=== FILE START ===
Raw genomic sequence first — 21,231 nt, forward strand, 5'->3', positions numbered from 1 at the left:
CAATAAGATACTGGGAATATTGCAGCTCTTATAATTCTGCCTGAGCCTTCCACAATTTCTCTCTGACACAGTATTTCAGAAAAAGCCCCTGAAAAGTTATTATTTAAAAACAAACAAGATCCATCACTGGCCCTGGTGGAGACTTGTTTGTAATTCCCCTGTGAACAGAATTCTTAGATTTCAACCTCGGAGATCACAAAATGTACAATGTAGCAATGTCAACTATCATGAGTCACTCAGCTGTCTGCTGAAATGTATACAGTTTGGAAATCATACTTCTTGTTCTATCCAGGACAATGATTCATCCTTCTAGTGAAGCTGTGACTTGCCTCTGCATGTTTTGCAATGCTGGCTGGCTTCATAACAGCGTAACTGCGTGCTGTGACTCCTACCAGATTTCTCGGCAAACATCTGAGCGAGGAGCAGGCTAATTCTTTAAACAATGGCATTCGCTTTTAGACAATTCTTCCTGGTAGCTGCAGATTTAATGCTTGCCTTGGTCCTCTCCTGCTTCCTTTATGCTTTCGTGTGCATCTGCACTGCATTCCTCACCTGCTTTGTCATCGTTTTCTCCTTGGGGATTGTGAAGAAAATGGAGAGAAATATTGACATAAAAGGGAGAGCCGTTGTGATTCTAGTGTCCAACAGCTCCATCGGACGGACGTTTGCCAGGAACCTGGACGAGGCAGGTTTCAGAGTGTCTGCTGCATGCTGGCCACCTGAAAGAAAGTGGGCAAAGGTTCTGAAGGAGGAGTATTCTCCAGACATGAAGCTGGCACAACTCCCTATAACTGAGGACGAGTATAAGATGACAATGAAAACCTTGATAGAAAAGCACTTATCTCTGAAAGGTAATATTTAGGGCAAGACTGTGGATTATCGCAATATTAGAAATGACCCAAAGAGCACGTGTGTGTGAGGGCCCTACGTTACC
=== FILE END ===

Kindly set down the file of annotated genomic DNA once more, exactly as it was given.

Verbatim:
Raw genomic sequence first — 21,231 nt, forward strand, 5'->3', positions numbered from 1 at the left:
CAATAAGATACTGGGAATATTGCAGCTCTTATAATTCTGCCTGAGCCTTCCACAATTTCTCTCTGACACAGTATTTCAGAAAAAGCCCCTGAAAAGTTATTATTTAAAAACAAACAAGATCCATCACTGGCCCTGGTGGAGACTTGTTTGTAATTCCCCTGTGAACAGAATTCTTAGATTTCAACCTCGGAGATCACAAAATGTACAATGTAGCAATGTCAACTATCATGAGTCACTCAGCTGTCTGCTGAAATGTATACAGTTTGGAAATCATACTTCTTGTTCTATCCAGGACAATGATTCATCCTTCTAGTGAAGCTGTGACTTGCCTCTGCATGTTTTGCAATGCTGGCTGGCTTCATAACAGCGTAACTGCGTGCTGTGACTCCTACCAGATTTCTCGGCAAACATCTGAGCGAGGAGCAGGCTAATTCTTTAAACAATGGCATTCGCTTTTAGACAATTCTTCCTGGTAGCTGCAGATTTAATGCTTGCCTTGGTCCTCTCCTGCTTCCTTTATGCTTTCGTGTGCATCTGCACTGCATTCCTCACCTGCTTTGTCATCGTTTTCTCCTTGGGGATTGTGAAGAAAATGGAGAGAAATATTGACATAAAAGGGAGAGCCGTTGTGATTCTAGTGTCCAACAGCTCCATCGGACGGACGTTTGCCAGGAACCTGGACGAGGCAGGTTTCAGAGTGTCTGCTGCATGCTGGCCACCTGAAAGAAAGTGGGCAAAGGTTCTGAAGGAGGAGTATTCTCCAGACATGAAGCTGGCACAACTCCCTATAACTGAGGACGAGTATAAGATGACAATGAAAACCTTGATAGAAAAGCACTTATCTCTGAAAGGTAATATTTAGGGCAAGACTGTGGATTATCGCAATATTAGAAATGACCCAAAGAGCACGTGTGTGTGAGGGCCCTACGTTACC